Double standards in education reform?

Learning difficulty

​Lesley Scott looks at the drive to close the educational attainment gap, and examines if disabled people are being left behind

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29th August 2019 by TFN Guest 0 Comments

Back in 2016, Nicola Sturgeon, First Minister of Scotland, stressed that closing the educational attainment gap was a “key focus” of her administration. In a statement to parliament, she said that education is “simply the most important tool we have for ensuring every youngster living in Scotland today has the support they need to pursue success”, adding “this equality of opportunity will make a huge difference to the lives of individuals the length and breadth of our country.”

It would appear, however, that this ‘equality of opportunity’ does not extend to those children and young people already disadvantaged through no fault of their own, but who have the very great misfortune to suffer from a chronic illness.

For these young people, physically getting to the school building is too much for them, let alone taking part in any lessons when they get there. Many local authorities do not offer home tuition, where teaching staff from the child’s school or from the local authority would come out to the home for one-to-one lessons; in some cases, home tuition depends on the good will of the teaching staff in the young person’s school. Other local authorities who do offer home tuition only provide sparse coverage, sometimes as little as 1 hour a week.

Out with home tuition what else is there for these young people except work being sent home from school for them to complete without any teaching input at all – hardly an exemplar of the “support they need to pursue success”.

The reality for many young people suffering from chronic illness, is that education has to be put on hold until they are recovered enough to once more attend school – but for some this can be years.

Lesley Scott

Lesley Scott

Many local authorities do not offer home tuition

Guidance on equality in education makes it clear that local authorities are required by law “to take reasonable steps to avoid substantial disadvantage” to those with a physical or mental impairment that has a substantial and long-term effect on their ability to carry out normal day-to-day activities. Under the Equality Act 2010, these individuals have a protected characteristic – disability. Yet so often local authorities do not fulfil their duty to ensure disabled pupils have “access to an education as close as is reasonably possible to the education normally offered to pupils at large.”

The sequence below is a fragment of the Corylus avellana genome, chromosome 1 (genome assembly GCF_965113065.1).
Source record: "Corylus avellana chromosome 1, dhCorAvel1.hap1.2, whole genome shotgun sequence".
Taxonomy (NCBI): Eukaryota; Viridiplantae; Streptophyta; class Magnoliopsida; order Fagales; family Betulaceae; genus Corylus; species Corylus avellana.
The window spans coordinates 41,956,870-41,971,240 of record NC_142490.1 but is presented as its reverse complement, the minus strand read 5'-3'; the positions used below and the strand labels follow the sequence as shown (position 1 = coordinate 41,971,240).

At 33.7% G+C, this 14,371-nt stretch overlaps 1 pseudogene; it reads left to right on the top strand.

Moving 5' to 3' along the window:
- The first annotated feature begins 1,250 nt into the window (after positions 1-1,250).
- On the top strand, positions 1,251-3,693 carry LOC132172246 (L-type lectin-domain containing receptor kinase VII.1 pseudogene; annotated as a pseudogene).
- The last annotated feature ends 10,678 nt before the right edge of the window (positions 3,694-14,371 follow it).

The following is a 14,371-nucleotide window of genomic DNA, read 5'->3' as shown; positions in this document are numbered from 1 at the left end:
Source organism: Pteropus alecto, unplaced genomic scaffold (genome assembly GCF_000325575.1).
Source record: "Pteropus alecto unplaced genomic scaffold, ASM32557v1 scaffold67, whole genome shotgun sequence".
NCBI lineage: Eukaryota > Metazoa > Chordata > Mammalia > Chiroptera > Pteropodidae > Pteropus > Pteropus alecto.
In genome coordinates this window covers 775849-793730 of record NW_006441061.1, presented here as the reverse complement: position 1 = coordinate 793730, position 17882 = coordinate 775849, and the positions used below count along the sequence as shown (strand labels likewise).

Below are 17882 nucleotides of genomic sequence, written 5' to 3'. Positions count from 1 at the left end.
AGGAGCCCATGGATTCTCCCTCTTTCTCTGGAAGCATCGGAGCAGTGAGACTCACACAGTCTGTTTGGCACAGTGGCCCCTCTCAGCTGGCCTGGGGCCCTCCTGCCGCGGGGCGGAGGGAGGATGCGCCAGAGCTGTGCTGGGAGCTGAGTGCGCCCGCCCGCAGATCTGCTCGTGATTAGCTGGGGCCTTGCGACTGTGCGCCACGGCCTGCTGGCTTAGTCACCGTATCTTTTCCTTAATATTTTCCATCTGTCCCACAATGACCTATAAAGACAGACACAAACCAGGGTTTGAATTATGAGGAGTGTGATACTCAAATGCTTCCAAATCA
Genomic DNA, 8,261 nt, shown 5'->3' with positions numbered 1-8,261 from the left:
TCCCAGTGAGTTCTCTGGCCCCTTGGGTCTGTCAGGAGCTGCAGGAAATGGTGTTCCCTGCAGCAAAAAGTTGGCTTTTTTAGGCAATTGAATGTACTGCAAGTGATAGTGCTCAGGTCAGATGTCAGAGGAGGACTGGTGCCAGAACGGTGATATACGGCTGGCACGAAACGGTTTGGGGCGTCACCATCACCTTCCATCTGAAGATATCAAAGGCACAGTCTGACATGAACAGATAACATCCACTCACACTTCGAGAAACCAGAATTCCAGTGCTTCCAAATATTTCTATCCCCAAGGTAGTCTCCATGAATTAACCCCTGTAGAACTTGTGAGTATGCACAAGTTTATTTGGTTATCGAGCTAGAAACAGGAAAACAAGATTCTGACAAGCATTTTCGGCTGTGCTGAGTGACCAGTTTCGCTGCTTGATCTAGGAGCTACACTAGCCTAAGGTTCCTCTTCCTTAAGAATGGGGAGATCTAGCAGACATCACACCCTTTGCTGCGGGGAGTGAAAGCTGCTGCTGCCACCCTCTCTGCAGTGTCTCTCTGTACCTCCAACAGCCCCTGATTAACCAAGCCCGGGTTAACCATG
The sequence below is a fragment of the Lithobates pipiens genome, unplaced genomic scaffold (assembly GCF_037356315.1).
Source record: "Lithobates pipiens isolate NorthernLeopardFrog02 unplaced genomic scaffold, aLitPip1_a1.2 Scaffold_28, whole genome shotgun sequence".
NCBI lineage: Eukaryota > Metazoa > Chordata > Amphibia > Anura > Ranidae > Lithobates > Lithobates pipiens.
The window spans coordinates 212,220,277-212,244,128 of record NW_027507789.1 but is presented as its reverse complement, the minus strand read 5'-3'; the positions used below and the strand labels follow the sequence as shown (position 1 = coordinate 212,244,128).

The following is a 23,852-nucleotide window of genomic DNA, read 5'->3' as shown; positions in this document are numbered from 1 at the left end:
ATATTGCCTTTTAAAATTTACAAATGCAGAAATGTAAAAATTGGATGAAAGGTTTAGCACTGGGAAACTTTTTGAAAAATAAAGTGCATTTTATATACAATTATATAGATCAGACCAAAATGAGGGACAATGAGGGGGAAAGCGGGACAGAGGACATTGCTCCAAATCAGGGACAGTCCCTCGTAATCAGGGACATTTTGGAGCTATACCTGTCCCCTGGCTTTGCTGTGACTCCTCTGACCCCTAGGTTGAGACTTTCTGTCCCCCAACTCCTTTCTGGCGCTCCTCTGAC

What appears to be lacking in local authority decision-making is variety of opportunity that would address the varied needs, attributes and talents of young people. For example, local authorities have refused disabled pupil access to existing accredited virtual education platforms on the spurious basis of them not offering Scottish qualifications or that it is not an authority resource.

How can local authorities so blatantly fail in their duty to these young people causing a “loss of opportunity or the diminished progress” of a disabled child compared to their healthy counterparts, without facing any censure. The double standard is self-evident: a parent who takes the decision to keep their very sick child at home in order to prioritise recovery of their health, while the school and local authority fail to offer any provision that will not have a detrimental effect on that child’s health, can very quickly find themselves hauled before the Children’s Panel with threats of removing the child due to failure to attend school. This can have a traumatic effect on families.

If education is truly the great equalizer then the Scottish Government should support efforts to bring parity to the Scottish system for chronically ill young people by utilising existing virtual education platforms and bringing an end to educational discrimination of the sick and attacks on loving parents.

Lesley Scott is Scottish officer and trustee for Tymes Trust